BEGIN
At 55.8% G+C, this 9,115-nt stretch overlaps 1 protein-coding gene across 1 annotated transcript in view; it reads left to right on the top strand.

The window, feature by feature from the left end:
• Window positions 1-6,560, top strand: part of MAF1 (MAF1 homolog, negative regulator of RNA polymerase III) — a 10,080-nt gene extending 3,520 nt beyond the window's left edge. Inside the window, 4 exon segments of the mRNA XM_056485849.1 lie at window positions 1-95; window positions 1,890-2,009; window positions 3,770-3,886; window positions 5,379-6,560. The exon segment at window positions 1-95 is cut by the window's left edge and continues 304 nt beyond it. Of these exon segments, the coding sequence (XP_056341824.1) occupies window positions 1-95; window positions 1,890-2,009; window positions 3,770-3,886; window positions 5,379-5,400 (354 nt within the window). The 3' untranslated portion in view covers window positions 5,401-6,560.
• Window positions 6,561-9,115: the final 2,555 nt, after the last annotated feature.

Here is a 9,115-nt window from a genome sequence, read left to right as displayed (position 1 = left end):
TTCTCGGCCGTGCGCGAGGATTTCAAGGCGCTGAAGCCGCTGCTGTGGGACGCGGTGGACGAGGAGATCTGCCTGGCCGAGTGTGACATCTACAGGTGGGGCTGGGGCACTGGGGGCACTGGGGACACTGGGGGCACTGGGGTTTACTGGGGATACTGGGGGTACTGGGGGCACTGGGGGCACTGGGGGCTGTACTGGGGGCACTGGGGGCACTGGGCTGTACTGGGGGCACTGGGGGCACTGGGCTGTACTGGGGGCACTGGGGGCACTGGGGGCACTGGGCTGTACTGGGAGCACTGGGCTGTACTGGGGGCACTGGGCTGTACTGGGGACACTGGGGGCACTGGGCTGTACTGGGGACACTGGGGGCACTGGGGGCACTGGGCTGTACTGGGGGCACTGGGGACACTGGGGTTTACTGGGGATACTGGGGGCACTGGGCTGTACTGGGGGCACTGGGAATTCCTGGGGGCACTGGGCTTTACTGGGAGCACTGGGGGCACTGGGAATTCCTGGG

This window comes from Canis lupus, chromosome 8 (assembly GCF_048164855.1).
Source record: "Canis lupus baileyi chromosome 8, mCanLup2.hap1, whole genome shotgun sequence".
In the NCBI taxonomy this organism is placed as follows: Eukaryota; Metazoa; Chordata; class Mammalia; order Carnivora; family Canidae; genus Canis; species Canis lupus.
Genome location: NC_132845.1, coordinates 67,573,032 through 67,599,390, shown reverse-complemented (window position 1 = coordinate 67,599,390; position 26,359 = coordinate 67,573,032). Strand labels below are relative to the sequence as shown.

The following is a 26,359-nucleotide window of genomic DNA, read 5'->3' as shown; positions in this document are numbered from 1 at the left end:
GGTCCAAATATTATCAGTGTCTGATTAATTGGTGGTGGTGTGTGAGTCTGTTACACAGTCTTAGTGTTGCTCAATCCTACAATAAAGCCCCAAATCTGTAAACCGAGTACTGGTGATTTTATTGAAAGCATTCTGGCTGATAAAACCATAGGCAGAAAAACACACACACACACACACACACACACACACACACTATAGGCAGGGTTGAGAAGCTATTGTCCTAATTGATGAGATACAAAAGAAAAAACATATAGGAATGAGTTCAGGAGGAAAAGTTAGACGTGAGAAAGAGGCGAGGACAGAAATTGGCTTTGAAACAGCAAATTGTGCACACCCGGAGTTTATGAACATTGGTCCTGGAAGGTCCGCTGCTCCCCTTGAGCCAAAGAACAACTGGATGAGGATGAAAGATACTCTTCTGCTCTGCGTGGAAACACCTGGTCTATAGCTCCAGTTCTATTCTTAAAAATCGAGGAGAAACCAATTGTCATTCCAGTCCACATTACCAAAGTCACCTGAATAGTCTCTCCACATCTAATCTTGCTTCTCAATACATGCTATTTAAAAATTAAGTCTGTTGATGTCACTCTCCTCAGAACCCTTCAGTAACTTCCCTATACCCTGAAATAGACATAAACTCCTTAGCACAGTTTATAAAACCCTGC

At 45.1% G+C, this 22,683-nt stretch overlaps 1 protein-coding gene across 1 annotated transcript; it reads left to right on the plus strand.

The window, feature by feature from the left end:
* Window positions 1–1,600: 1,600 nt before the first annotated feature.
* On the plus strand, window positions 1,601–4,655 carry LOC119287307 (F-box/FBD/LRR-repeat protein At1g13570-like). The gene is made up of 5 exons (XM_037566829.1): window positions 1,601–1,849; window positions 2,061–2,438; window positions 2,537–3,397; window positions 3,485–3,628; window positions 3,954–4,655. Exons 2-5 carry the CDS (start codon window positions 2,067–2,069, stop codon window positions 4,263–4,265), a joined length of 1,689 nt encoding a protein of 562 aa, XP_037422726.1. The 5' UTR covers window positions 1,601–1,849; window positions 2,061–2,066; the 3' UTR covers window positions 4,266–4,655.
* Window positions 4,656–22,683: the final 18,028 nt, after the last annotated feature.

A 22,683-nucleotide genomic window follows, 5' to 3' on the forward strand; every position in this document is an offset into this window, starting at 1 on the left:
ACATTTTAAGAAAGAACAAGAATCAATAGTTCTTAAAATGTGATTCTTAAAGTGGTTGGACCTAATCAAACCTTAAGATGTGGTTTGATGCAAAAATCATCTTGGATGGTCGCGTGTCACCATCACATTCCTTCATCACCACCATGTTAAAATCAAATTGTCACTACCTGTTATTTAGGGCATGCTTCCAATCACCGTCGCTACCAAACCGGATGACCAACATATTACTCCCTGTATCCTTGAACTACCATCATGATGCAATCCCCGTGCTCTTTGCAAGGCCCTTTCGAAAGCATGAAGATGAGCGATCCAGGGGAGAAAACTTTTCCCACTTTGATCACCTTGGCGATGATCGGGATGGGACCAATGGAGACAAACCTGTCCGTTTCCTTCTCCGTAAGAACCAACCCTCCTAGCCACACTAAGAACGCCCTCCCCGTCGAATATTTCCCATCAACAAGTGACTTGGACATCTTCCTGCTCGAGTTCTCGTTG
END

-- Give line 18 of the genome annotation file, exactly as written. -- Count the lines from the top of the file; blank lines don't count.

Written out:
A 22,683-nucleotide genomic window follows, 5' to 3' on the forward strand; every position in this document is an offset into this window, starting at 1 on the left: